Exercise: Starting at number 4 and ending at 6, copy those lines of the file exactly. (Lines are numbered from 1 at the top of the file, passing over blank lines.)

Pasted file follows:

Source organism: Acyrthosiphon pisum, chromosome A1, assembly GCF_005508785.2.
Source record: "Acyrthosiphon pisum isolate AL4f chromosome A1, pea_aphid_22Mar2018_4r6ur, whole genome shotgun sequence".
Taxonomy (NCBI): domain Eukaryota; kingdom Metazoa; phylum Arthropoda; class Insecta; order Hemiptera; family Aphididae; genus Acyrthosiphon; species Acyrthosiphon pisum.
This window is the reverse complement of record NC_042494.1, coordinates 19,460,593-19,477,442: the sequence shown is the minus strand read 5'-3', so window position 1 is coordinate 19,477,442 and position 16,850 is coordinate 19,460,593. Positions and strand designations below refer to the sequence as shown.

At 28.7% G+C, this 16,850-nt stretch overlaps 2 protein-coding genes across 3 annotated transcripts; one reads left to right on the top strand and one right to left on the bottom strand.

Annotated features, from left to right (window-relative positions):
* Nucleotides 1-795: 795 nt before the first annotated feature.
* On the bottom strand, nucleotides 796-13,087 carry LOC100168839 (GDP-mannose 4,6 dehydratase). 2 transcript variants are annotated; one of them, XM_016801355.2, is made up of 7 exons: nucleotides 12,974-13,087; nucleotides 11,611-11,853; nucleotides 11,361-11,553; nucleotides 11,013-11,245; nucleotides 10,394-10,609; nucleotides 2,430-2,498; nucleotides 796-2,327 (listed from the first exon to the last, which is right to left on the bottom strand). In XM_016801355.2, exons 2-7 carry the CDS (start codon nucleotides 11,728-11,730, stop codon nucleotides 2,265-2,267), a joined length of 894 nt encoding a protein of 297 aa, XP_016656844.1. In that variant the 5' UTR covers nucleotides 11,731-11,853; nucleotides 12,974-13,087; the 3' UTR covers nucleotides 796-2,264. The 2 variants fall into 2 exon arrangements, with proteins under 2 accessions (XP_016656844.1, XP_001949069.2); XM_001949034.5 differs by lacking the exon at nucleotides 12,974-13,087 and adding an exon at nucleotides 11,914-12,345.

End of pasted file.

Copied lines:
This window is the reverse complement of record NC_042494.1, coordinates 19,460,593-19,477,442: the sequence shown is the minus strand read 5'-3', so window position 1 is coordinate 19,477,442 and position 16,850 is coordinate 19,460,593. Positions and strand designations below refer to the sequence as shown.

At 28.7% G+C, this 16,850-nt stretch overlaps 2 protein-coding genes across 3 annotated transcripts; one reads left to right on the top strand and one right to left on the bottom strand.

Annotated features, from left to right (window-relative positions):